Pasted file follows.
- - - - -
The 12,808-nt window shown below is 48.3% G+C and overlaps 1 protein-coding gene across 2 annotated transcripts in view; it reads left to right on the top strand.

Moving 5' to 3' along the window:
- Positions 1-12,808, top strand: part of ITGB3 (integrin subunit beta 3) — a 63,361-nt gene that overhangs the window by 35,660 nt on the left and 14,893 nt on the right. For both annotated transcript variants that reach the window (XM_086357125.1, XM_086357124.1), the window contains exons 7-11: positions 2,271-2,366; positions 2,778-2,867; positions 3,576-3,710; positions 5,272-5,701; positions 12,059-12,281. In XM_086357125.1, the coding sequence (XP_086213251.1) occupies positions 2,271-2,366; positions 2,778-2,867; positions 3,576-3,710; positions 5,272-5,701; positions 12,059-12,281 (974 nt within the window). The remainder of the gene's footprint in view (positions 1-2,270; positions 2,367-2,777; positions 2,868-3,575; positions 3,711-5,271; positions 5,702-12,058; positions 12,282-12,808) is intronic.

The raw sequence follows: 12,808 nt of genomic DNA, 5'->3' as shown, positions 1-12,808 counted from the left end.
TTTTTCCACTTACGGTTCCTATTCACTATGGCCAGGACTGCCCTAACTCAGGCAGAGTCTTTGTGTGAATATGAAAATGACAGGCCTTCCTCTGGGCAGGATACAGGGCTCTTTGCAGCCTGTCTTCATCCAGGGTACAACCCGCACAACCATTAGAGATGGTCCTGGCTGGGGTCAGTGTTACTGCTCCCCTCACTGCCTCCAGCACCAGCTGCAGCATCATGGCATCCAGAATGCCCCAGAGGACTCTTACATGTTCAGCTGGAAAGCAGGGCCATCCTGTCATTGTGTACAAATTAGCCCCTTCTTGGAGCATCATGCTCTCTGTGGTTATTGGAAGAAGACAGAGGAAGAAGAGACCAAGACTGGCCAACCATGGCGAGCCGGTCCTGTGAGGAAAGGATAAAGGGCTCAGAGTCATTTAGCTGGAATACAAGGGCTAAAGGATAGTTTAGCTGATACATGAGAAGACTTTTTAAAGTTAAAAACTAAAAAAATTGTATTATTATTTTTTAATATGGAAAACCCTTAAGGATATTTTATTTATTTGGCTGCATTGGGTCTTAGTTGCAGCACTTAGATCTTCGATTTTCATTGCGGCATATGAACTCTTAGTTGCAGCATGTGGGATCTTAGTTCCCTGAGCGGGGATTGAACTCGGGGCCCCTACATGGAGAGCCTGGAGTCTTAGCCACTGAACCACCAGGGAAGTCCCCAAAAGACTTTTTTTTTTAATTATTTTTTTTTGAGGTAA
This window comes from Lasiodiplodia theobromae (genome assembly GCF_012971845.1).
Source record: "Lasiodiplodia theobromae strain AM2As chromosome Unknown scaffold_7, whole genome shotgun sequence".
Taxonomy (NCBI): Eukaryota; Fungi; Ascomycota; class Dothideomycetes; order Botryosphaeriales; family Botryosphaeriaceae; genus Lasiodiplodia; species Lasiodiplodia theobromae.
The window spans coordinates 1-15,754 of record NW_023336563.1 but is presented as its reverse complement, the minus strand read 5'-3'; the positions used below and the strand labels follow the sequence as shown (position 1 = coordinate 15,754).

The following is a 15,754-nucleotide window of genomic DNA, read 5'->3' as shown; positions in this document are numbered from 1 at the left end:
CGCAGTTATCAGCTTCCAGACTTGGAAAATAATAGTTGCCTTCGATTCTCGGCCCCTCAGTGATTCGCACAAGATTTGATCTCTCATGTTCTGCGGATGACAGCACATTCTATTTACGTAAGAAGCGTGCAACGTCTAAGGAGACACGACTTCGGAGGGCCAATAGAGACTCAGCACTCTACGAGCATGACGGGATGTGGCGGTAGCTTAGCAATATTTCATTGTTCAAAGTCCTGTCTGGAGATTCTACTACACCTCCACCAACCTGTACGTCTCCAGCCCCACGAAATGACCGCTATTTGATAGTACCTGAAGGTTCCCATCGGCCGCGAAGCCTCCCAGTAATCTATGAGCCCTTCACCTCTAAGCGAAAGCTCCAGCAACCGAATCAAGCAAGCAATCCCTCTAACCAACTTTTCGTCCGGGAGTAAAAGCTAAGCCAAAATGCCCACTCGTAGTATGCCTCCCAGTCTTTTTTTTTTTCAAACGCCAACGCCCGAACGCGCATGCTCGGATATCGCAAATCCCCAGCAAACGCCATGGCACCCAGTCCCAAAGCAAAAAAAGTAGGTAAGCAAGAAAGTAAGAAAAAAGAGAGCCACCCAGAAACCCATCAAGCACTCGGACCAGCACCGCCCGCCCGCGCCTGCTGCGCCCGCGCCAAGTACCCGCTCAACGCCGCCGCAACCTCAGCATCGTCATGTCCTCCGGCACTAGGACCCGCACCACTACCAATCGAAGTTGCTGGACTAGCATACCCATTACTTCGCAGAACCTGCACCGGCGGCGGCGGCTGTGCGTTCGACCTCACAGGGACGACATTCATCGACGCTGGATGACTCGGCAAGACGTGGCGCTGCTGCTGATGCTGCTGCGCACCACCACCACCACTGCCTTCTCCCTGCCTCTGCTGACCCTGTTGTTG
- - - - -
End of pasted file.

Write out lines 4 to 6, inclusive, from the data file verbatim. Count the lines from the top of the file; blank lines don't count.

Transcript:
The raw sequence follows: 12,808 nt of genomic DNA, 5'->3' as shown, positions 1-12,808 counted from the left end.
TTTTTCCACTTACGGTTCCTATTCACTATGGCCAGGACTGCCCTAACTCAGGCAGAGTCTTTGTGTGAATATGAAAATGACAGGCCTTCCTCTGGGCAGGATACAGGGCTCTTTGCAGCCTGTCTTCATCCAGGGTACAACCCGCACAACCATTAGAGATGGTCCTGGCTGGGGTCAGTGTTACTGCTCCCCTCACTGCCTCCAGCACCAGCTGCAGCATCATGGCATCCAGAATGCCCCAGAGGACTCTTACATGTTCAGCTGGAAAGCAGGGCCATCCTGTCATTGTGTACAAATTAGCCCCTTCTTGGAGCATCATGCTCTCTGTGGTTATTGGAAGAAGACAGAGGAAGAAGAGACCAAGACTGGCCAACCATGGCGAGCCGGTCCTGTGAGGAAAGGATAAAGGGCTCAGAGTCATTTAGCTGGAATACAAGGGCTAAAGGATAGTTTAGCTGATACATGAGAAGACTTTTTAAAGTTAAAAACTAAAAAAATTGTATTATTATTTTTTAATATGGAAAACCCTTAAGGATATTTTATTTATTTGGCTGCATTGGGTCTTAGTTGCAGCACTTAGATCTTCGATTTTCATTGCGGCATATGAACTCTTAGTTGCAGCATGTGGGATCTTAGTTCCCTGAGCGGGGATTGAACTCGGGGCCCCTACATGGAGAGCCTGGAGTCTTAGCCACTGAACCACCAGGGAAGTCCCCAAAAGACTTTTTTTTTTAATTATTTTTTTTTGAGGTAA
This window comes from Lasiodiplodia theobromae (genome assembly GCF_012971845.1).